Across the Aisle: An Analysis of Holderness Politics

February 12, 2018

In today’s America, political division is omnipresent and growing deeper by the day. Gone are the days of bipartisan agreements, of Americans switching parties, of cooperation between Democrats and Republicans. This growing polarization of political views has led to protests, riots, and demonstrations over this past few decades and over the past year, in particular. However, through it all, the Holderness political climate has hardly changed. Most faculty, administrators, parents, and students are proud of the current political climate at our school, the “safe place” that exists here. We disagree.


Holderness’ tranquil surface is the result of the community’s unhealthy fear of disagreement. Here, we are not encouraged to create our own political views but are coerced by the school, as a whole, to believe what is being exposed to us. The school community does not encourage political discourse and the student body does not seek it. NPR, in their introduction to an interview with University of Wisconsin-Madison educational experts, concluded that “Schools… are and ought to be political places — but not partisan ones…  in today’s highly polarized society, teachers can walk that very fine line.” It’s clear that political discourse, with an emphasis on understanding and unity, is sorely lacking at Holderness.


In Will Harker and Peter Reynolds’ “What It’s Like to be a Conservative, Moderate” article, they say, “we understand that high school political culture is, to a certain extent, merely a recitation of family dinner table conversations.” This is the heart of the issue. High school is a time of growth and of change. These are, for many of us, the formative years before we cast our first ballot. The school has a duty to help us become informed voters and citizens, who have a basic understanding of political institutions. In a few years, our votes will count for just as much as the adults who raised us. However, students leave the school with insufficient knowledge of what it means to be a true citizen, the true power of their vote and their voice lost, as they enter a polarized political world for which they had no preparation or warning.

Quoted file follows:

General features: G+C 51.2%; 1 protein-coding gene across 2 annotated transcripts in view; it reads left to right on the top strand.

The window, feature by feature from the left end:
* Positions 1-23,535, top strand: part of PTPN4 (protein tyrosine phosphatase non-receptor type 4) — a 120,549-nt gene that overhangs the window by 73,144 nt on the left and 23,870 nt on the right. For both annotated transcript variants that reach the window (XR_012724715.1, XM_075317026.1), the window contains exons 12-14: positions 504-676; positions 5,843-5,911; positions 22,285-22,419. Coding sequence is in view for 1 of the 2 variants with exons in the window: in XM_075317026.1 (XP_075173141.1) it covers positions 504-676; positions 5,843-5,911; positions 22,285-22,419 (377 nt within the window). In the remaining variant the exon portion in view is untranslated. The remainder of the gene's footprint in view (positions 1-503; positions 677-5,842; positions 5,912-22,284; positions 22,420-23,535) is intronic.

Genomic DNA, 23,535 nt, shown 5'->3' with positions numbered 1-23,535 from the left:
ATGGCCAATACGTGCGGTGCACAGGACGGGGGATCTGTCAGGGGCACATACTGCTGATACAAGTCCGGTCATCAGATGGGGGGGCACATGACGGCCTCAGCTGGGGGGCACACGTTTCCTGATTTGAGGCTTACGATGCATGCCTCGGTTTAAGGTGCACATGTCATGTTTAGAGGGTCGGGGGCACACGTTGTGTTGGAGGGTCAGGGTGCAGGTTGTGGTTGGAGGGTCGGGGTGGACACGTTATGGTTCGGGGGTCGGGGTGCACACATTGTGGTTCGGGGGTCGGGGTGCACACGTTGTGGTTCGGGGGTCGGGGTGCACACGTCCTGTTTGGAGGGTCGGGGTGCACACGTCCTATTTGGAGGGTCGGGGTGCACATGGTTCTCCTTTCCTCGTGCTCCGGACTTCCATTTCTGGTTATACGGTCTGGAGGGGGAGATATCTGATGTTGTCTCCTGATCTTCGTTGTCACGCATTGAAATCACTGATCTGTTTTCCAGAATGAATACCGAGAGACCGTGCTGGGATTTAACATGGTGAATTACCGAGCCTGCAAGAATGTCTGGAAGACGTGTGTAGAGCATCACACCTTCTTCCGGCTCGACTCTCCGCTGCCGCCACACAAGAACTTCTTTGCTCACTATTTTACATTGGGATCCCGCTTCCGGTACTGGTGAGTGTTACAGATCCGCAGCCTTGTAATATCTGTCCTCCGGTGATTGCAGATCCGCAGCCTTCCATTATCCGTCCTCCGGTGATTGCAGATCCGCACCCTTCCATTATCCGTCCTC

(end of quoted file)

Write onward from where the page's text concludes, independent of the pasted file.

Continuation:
The United States’ current political system, a liberal democracy, has inherently created a two-party system that cannot easily be removed. Our two-party system has created such a divide that people struggle to find common ground. Current political beliefs are highly polarized, and Holderness is a theater in a nationwide fight for true and fair political discourse. Since we are not able to solve political polarization overnight, we must start to encourage a civil way of thought from an age when students are creating their own beliefs. Our current environment leads students to keep their thoughts to themselves and not participate in discourse, making the divide between political ideologies greater. By not participating, they will never be exposed to another way of thought, or potentially convinced otherwise.


Educational institutions of all levels try to strike a balance between ignoring national issues and feeding their students partisan propaganda. At Holderness, we are between those two extremes, yet still stuck in ambiguity. We walk a fine line between keeping students informed on modern political issues and actually addressing them. Here, at Holderness, most issues aren’t addressed, and if they are, scholarly political debates are often cut short or skipped over in the name of refocusing the class. In order to keep students engaged in political activity and interested in having scholarly political discourse, we propose a solution that puts an emphasis on keeping students informed about the modern political society and its systems. This way, courses focused on other topics won’t be interrupted as frequently by political debates. Our solution comes in the form of a class, “Political Discourse.” We will be proposing this new class, that captures the essence of political debate and further exploration into current events. The objective of this course is to give students the opportunity to speak on their beliefs after extensive research into multiple viewpoints on a single issue. Multiple issues will be researched and discussed over the duration of the course, and the class will feature weekly debates. It will also contain a component of public speaking with updates in assembly for the purpose of keeping students informed and unafraid of political disagreement.



We hope to see a change in our school’s political tolerance in the near future. This change is one that we can’t take on alone though, we must unite as a community to close the political divide and be unafraid of tackling controversial and “hard to solve” political issues.  

1 Comment

One Response to “Across the Aisle: An Analysis of Holderness Politics”

  1. Elliot W. Urdang on February 13th, 2018 10:17 am

    This is a well-written and timely article. Schools and colleges should be the place for the respectful interchange of ideas. If the First Amendment is to have any meaning we have to accept disagreement. A vigorous but respectful interchange of ideas is essential to our democracy and there is no better place to start that interchange than in academia.
    Keep up the good work.

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